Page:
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8.7. Goals


How To Invent (Almost) Anything > 8. The Motivating Fire > 8.7. Goals

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Despite having deep drivers, we do not go around the place saying ‘How can I satisfy my need for a sense of control?’ or ‘How can I gain the approval of my peers?’ but we nevertheless act to address these fundamental needs. We do this through setting ourselves goals, through wanting specific things, whether it is to become a rock star or to scale more geographic peaks, or simply to find shelter from a storm.

So how do we create these goals? Beyond the more basic short-term goals such as not being run-over as we cross the road or finding a satisfying meal, the larger goals in our lives often only appear after deep musings and pondering about the world, as in Fig. 8.7. We sometimes try goals on like a suit of clothes, and even wear them around for a while to see if they feel comfortable. A child may want to be a fireman one day and a rocket scientist a week later, whilst adults think long and hard, seeking deeper goals such as building their own business to make themselves financially secure (and thus achieve a greater sense of control!).

Fig. 8.7 Factors leading to personal goals

Goal-setting start with a consideration of possibilities. When planning a garden, we might consider creating a splendid riot of ever-changing colour throughout the summer, or we may accept that we are not that green-fingered and just settle for a bit of greenery. We first think, ‘what is possible’, then sort out the best option for us.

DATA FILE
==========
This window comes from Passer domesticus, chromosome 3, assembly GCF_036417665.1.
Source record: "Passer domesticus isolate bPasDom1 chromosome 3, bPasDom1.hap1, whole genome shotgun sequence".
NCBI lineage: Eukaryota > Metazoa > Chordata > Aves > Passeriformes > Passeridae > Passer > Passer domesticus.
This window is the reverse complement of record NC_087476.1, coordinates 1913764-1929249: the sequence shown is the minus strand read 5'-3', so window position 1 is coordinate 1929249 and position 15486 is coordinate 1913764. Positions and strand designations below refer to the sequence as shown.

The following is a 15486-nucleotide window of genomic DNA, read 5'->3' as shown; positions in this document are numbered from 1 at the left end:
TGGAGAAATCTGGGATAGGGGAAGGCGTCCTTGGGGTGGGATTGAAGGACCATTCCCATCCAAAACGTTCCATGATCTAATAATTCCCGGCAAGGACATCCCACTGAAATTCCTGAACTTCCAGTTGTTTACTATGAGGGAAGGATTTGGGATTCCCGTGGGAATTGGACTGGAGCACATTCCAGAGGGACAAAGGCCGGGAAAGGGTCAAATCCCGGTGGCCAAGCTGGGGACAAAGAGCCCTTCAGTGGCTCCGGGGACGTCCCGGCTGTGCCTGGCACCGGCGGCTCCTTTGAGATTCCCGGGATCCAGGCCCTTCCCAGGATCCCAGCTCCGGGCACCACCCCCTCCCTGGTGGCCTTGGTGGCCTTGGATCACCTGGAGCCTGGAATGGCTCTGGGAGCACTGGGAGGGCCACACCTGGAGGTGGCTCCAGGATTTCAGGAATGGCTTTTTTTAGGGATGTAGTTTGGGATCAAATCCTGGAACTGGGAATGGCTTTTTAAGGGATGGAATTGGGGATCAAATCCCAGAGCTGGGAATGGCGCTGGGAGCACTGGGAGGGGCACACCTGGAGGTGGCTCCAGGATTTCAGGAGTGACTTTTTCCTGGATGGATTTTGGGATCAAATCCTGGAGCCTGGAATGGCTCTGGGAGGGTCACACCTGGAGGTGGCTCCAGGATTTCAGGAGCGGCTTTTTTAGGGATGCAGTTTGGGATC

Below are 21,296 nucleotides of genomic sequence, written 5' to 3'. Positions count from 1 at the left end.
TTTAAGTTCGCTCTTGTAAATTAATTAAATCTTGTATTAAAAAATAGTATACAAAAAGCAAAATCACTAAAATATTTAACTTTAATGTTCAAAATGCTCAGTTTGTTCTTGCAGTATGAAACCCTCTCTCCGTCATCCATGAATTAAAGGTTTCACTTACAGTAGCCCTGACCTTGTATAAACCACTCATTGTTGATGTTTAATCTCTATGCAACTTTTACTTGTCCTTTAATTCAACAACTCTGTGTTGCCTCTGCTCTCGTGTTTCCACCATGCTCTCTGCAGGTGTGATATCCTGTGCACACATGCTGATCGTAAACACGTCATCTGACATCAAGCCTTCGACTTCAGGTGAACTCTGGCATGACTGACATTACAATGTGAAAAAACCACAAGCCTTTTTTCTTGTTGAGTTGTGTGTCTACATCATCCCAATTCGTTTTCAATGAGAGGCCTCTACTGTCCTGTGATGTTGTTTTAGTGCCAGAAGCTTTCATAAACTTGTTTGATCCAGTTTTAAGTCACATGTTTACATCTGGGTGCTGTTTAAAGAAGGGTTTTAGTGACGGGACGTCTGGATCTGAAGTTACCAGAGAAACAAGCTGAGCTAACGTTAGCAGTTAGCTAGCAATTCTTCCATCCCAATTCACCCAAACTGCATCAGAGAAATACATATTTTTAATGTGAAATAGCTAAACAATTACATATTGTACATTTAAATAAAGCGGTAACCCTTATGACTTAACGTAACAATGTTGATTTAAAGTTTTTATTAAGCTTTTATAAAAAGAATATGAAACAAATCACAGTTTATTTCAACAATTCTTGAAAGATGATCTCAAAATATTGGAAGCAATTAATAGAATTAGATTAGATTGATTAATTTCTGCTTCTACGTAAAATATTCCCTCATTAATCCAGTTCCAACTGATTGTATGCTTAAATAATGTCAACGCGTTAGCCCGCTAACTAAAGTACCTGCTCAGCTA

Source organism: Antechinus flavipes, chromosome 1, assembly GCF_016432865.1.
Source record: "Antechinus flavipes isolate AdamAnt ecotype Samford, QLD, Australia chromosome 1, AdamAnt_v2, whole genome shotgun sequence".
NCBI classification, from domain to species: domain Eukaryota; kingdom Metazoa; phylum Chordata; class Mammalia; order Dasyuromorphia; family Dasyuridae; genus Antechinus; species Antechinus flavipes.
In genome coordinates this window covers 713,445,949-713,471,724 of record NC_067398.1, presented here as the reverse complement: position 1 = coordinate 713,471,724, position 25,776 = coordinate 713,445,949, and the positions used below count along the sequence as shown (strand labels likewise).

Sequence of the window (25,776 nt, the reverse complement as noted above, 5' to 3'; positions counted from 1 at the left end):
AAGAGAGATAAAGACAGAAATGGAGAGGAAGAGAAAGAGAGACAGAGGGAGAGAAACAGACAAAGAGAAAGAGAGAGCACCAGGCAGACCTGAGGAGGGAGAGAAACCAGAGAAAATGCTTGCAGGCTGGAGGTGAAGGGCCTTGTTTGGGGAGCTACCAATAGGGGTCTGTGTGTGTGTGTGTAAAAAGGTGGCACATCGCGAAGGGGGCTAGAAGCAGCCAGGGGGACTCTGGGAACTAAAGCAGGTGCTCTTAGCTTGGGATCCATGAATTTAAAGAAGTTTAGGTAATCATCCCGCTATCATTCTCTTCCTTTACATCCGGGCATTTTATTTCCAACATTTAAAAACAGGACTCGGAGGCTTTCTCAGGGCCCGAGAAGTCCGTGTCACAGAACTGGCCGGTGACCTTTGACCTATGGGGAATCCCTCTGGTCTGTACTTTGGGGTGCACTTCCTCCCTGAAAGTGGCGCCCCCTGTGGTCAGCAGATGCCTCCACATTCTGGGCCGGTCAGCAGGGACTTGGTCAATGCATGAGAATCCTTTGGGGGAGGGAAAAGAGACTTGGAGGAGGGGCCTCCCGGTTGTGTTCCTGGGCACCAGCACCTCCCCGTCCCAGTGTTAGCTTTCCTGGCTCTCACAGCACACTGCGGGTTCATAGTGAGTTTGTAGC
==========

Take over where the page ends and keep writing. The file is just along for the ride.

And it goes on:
A problem here is that we can tend to eliminate a number of the options with self-limiting talk like ‘I’m not good enough do that,’ which we then rapidly support and confirm with excuses such as ‘I haven’t got the time, anyway.’ The alternative is to take Mihaly Csikszentmihalyi’s advice and seek an ‘achievable challenge,’ stretching the boundaries of what we believe we can do. Achieving goals that we thought almost impossible gives us the buzz, the ‘eureka moment’ in which all inventors revel.

A simple way of realising that challenging goals really are achievable is to consider how many inventors were actually ordinary people, and not brilliant geniuses. All they did was dare to dream.

Necessity is the mother of invention, as Plato said, and one of the simplest ways of making ourselves more creative is to want. If we can convince ourselves that we really need something and that it is essential to our future happiness, then the internal tension that is created can become a powerful lever to goad our subconscious idea engine into action.

If you want to work in India then the first step is to put a big map of India on the wall and just keep looking at it. Your mind will find the solution!

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